Rossi had a fantastic car the next week in the first race of the Detroit Grand Prix at Belle Isle but was burned by the timing of a caution period for a crash as his main challenger, Josef Newgarden, dove into the pit area to make a stop just before pit lane closed because of the caution.

Rossi had to wait until the pits were reopened to make his stop, and that put him behind Newgarden and ultimately decided the race.

After a fifth-place finish the following day in Race No. 2, Rossi was once again standing up in his seat and on top of the steering wheel in a tremendous battle with Newgarden at Texas Motor Speedway on June 8. Rossi tried his best to make his car stick on the outside lane going into Turn 1, but when he discovered the risk was much higher than the reward, he had to begrudgingly settle for second, finishing 0.816 seconds behind the current NTT IndyCar Series points leader.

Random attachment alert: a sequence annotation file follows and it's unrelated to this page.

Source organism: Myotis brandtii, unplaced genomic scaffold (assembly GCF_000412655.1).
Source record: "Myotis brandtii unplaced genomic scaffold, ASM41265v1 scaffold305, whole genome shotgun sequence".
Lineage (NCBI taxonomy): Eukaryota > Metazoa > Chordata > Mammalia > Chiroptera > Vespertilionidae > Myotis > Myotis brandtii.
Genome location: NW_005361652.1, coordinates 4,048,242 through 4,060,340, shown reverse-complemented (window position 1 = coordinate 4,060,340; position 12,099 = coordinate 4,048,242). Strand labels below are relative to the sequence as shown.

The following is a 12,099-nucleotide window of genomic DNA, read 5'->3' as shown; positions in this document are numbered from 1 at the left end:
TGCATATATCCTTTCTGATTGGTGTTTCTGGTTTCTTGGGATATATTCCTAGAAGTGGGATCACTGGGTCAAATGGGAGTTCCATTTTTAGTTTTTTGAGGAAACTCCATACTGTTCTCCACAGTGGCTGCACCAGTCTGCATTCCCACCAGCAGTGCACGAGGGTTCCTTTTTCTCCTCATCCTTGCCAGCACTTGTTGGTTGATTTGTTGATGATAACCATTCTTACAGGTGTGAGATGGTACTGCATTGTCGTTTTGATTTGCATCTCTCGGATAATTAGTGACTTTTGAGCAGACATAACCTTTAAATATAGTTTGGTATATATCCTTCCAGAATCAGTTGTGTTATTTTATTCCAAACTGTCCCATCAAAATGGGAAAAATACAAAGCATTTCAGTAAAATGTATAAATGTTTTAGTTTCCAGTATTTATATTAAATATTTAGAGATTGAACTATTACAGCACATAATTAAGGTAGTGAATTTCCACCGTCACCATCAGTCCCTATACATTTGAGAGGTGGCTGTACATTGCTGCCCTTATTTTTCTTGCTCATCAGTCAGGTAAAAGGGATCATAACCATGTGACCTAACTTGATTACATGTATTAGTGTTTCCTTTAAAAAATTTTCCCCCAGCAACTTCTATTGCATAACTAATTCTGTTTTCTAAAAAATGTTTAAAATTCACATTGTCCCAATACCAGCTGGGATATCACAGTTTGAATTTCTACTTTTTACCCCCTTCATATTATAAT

Rossi left no doubt on his Sunday drive through the Wisconsin woods as he never was challenged.

In just three short seasons, Rossi has developed into one of the greatest drivers in a generation in IndyCar. He doesn’t even have 10 victories yet, and he already had the makings of a legend.

“It’s almost like Juan Pablo Montoya, when he arrived as a rookie, he was great immediately,” Rossi’s team owner Michael Andretti told NBCSports.com after the race. “Juan is one of the greats, and I think as time moves on, Alex will prove to be one of the greats.

“He is very aggressive, very calm, very confident, everything you want in a driver. He wasn’t racing anybody all day; he was just racing himself not to make any mistakes.”